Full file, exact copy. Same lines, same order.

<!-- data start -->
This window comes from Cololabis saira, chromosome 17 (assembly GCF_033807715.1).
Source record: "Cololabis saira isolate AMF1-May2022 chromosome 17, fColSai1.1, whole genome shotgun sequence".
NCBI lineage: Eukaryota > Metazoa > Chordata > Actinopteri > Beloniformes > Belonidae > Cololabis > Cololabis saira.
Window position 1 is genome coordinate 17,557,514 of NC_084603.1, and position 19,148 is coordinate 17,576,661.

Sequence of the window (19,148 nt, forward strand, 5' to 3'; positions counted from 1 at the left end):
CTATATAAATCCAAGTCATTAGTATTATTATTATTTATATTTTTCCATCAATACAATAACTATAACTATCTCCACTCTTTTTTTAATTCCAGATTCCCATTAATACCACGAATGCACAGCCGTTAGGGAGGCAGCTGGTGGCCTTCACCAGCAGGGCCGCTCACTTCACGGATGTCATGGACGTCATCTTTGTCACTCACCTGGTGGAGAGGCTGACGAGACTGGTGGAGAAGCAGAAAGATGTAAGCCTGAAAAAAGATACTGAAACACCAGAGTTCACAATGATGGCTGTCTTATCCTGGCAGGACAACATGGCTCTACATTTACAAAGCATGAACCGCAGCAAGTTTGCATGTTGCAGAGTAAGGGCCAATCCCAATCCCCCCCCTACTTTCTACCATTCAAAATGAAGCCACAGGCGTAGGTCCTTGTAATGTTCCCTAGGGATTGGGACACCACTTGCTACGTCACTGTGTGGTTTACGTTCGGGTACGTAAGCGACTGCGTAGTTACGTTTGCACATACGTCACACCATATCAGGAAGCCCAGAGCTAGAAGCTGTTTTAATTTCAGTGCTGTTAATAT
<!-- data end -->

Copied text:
This window comes from Cololabis saira, chromosome 17 (assembly GCF_033807715.1).
Source record: "Cololabis saira isolate AMF1-May2022 chromosome 17, fColSai1.1, whole genome shotgun sequence".
NCBI lineage: Eukaryota > Metazoa > Chordata > Actinopteri > Beloniformes > Belonidae > Cololabis > Cololabis saira.
Window position 1 is genome coordinate 17,557,514 of NC_084603.1, and position 19,148 is coordinate 17,576,661.

Sequence of the window (19,148 nt, forward strand, 5' to 3'; positions counted from 1 at the left end):
CTATATAAATCCAAGTCATTAGTATTATTATTATTTATATTTTTCCATCAATACAATAACTATAACTATCTCCACTCTTTTTTTAATTCCAGATTCCCATTAATACCACGAATGCACAGCCGTTAGGGAGGCAGCTGGTGGCCTTCACCAGCAGGGCCGCTCACTTCACGGATGTCATGGACGTCATCTTTGTCACTCACCTGGTGGAGAGGCTGACGAGACTGGTGGAGAAGCAGAAAGATGTAAGCCTGAAAAAAGATACTGAAACACCAGAGTTCACAATGATGGCTGTCTTATCCTGGCAGGACAACATGGCTCTACATTTACAAAGCATGAACCGCAGCAAGTTTGCATGTTGCAGAGTAAGGGCCAATCCCAATCCCCCCCCTACTTTCTACCATTCAAAATGAAGCCACAGGCGTAGGTCCTTGTAATGTTCCCTAGGGATTGGGACACCACTTGCTACGTCACTGTGTGGTTTACGTTCGGGTACGTAAGCGACTGCGTAGTTACGTTTGCACATACGTCACACCATATCAGGAAGCCCAGAGCTAGAAGCTGTTTTAATTTCAGTGCTGTTAATAT